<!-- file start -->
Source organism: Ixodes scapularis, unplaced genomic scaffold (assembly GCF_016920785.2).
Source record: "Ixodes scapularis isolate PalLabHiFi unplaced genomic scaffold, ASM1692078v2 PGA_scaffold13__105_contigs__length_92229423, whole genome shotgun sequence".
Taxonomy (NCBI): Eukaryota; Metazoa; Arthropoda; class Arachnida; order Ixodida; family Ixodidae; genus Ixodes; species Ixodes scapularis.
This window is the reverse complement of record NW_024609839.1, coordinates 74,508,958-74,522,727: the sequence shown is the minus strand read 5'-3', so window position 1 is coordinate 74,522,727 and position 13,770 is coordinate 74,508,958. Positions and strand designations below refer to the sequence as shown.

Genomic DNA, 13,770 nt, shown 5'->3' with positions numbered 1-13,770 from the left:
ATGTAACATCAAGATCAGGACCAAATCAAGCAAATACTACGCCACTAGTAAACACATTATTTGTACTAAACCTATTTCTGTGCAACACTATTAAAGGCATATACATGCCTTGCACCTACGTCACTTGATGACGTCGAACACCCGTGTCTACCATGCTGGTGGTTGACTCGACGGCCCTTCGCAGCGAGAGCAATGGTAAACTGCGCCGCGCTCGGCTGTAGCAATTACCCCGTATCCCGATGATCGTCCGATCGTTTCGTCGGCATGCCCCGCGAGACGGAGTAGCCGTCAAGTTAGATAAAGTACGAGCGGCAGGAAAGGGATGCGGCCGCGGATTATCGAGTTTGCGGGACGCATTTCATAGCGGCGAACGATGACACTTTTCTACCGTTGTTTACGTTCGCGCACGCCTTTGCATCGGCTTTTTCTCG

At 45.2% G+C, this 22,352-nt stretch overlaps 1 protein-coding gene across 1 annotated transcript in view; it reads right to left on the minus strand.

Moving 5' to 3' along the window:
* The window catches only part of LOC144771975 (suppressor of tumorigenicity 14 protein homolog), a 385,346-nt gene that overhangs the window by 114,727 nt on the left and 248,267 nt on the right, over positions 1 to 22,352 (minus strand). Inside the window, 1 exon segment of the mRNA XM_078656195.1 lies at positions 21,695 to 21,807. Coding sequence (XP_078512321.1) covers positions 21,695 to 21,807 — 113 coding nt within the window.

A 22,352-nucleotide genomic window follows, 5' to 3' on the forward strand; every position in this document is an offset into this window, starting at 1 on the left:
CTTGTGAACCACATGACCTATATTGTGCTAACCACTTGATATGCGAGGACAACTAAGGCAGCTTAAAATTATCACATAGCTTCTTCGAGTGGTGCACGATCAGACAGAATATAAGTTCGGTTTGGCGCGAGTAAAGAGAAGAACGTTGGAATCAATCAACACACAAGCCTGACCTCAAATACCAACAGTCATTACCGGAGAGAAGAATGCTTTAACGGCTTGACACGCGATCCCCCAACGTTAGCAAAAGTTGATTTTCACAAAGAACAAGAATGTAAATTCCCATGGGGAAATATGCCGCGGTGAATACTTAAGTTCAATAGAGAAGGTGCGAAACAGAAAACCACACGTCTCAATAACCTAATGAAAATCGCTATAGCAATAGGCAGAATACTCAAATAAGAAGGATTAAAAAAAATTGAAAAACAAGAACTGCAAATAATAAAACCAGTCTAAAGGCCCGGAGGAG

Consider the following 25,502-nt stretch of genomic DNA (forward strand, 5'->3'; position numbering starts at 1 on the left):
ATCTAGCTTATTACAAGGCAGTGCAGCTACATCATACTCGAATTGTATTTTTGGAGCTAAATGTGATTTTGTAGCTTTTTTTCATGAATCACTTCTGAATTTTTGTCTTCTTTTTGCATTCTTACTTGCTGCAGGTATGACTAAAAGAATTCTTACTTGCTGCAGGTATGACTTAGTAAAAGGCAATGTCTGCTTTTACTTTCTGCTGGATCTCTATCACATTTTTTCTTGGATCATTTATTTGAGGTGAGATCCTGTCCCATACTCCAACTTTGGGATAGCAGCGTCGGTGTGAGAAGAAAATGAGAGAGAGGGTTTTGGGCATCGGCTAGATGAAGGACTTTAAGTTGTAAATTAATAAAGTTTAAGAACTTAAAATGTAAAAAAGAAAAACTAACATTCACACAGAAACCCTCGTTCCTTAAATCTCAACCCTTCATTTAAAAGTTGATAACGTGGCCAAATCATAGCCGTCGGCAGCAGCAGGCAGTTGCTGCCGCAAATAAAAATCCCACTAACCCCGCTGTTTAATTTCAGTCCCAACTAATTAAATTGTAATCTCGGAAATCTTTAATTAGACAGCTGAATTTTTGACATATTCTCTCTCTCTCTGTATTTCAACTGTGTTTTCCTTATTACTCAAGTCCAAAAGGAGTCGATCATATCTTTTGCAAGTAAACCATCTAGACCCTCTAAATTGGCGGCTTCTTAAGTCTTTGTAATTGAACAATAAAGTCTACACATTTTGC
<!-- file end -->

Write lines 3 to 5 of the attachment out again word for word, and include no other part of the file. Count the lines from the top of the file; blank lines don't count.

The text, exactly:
Taxonomy (NCBI): Eukaryota; Metazoa; Arthropoda; class Arachnida; order Ixodida; family Ixodidae; genus Ixodes; species Ixodes scapularis.
This window is the reverse complement of record NW_024609839.1, coordinates 74,508,958-74,522,727: the sequence shown is the minus strand read 5'-3', so window position 1 is coordinate 74,522,727 and position 13,770 is coordinate 74,508,958. Positions and strand designations below refer to the sequence as shown.

Genomic DNA, 13,770 nt, shown 5'->3' with positions numbered 1-13,770 from the left: